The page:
Fifteen patients with COPD were enrolled, and each was asked to complete three visits where they would provide an induced sputum sample. Up to one repeat visit was allowed if the patient was unable to provide an evaluable sample at any of the visits, meaning patients may have a maximum of four attempts to produce an evaluable sample. A patient was included in the study provided that at least two samples met the criteria including adequate flow cytometry measurements. The mean per cent cell viability for evaluable samples used in this study was 88.49%, of squamous cells it was 5.00%, and the mean sputum weight was 1.88 g.
Mean cell counts and SDs for sputum cell counts were largely consistent over the three visits (table 2). Observed variability was lower than previously published literature values.
Flow cytometric gating of the macrophage population was achieved via sequential gating to first eliminate debris from the collective leucocyte populations based on size and granularity characteristics (FSC vs SSC) (figure 1). Macrophages were identifiable from the adjacent neutrophil population via their physical characteristics, confirmation of the population orientations being confirmed during prestudy work (data not shown). Debris was gated out (shown as the black population streak at the left-hand side of the profile), and the three distinct populations within P1 gated on with specific interest in the population to the right which contained macrophages. The population to the immediate left of the macrophages represents neutrophils, and the small population at the bottom of the profile is unidentified.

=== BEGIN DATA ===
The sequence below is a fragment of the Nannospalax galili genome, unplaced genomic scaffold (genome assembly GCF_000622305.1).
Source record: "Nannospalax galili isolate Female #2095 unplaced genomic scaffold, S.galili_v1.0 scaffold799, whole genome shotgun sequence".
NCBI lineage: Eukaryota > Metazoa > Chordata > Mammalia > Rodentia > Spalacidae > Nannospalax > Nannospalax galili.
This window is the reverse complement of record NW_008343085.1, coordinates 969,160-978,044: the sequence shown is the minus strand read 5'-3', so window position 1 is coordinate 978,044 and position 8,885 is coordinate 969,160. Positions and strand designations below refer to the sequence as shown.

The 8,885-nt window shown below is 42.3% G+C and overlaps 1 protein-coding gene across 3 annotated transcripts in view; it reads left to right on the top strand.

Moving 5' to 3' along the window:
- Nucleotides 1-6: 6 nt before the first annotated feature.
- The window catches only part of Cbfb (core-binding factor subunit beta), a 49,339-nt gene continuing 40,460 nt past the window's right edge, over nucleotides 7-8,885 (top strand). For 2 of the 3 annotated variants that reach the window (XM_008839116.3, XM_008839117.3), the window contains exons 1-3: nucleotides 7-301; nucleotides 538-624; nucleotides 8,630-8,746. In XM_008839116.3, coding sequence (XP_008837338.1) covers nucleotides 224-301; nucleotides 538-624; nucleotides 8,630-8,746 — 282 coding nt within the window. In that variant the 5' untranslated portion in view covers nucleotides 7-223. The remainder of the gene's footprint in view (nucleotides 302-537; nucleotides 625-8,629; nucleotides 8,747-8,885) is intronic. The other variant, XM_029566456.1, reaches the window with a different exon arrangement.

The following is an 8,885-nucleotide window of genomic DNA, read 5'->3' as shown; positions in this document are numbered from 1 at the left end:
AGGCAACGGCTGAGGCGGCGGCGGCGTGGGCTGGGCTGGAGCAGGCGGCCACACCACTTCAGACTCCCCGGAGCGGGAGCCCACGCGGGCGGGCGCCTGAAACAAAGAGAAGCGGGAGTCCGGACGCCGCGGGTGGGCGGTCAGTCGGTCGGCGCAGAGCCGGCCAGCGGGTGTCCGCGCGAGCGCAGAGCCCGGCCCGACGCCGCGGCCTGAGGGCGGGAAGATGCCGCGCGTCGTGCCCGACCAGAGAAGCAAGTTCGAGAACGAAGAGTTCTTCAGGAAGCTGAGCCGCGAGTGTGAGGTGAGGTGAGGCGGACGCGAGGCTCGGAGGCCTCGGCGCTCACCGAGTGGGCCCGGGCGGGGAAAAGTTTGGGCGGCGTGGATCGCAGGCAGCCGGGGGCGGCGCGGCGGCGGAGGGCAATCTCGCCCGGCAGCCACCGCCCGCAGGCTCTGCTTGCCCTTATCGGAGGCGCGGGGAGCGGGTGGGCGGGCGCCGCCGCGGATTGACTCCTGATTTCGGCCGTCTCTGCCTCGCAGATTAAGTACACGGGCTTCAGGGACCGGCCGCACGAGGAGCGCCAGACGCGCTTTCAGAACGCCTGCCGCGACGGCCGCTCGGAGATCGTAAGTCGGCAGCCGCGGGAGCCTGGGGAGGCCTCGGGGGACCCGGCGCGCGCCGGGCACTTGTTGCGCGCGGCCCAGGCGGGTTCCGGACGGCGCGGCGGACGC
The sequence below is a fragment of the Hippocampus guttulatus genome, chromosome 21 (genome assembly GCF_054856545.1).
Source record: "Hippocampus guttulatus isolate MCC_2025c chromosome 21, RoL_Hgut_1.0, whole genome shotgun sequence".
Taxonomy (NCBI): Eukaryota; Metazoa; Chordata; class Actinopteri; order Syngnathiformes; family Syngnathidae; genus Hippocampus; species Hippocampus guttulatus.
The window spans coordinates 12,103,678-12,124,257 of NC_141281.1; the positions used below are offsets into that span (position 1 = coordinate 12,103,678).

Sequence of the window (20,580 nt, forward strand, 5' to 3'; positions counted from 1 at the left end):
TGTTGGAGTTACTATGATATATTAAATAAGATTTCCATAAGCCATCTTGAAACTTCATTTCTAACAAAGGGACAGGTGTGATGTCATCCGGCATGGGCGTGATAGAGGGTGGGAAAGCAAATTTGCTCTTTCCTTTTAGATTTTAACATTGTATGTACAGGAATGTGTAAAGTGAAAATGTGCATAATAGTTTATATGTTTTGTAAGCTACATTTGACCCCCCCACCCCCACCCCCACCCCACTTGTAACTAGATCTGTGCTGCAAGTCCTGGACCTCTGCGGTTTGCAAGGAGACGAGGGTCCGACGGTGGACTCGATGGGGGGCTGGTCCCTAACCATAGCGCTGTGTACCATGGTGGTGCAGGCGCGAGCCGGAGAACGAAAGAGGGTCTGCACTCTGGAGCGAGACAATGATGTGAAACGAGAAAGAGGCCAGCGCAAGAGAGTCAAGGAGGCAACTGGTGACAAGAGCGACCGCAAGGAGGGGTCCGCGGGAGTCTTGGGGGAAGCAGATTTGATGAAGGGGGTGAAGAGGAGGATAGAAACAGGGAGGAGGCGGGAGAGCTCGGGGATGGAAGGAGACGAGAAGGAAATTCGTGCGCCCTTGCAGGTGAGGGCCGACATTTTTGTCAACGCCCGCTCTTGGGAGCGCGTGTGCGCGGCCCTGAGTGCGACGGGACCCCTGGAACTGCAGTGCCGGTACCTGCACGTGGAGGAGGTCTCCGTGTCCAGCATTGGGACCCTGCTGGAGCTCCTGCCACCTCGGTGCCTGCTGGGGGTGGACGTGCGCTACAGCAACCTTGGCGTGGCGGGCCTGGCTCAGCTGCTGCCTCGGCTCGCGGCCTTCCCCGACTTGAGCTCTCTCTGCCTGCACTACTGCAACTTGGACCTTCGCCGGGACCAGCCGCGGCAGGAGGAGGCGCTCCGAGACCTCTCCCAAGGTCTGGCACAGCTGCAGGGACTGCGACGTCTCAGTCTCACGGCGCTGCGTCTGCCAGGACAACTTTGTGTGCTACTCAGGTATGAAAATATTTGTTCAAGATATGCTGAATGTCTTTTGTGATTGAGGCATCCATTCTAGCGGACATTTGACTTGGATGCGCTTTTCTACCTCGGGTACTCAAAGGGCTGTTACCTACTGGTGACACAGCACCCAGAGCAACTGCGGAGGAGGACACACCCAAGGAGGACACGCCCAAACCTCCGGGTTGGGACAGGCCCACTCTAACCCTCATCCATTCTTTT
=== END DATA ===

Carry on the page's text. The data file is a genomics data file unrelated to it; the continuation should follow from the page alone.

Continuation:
STAT1 phosphorylation as measured by flow cytometric analysis revealed a significant increase following stimulation with IFNγ (p<0.00001) and preincubation with JAK-inhibitor PF-956980 inhibited STAT1 phosphorylation completely with levels detected remaining comparable with non-stimulated samples (MFI ratio stimulated/unstimulated, 1.55; MFI ratio stimulated/inhibited+stimulated, 1.64; MFI ratio inhibited+stimulated/unstimulated, 0.97) (table 3, figures 2 and 3). Levels of STAT1 phosphorylation after stimulation with IFNγ and following preincubation with JAK-inhibitor PF-956980 showed good reproducibility over consecutive visits (table 3), there was little variation across visits in any of the three stimulation conditions, and the stimulated population was different from the non-stimulated and stimulated+inhibitor populations.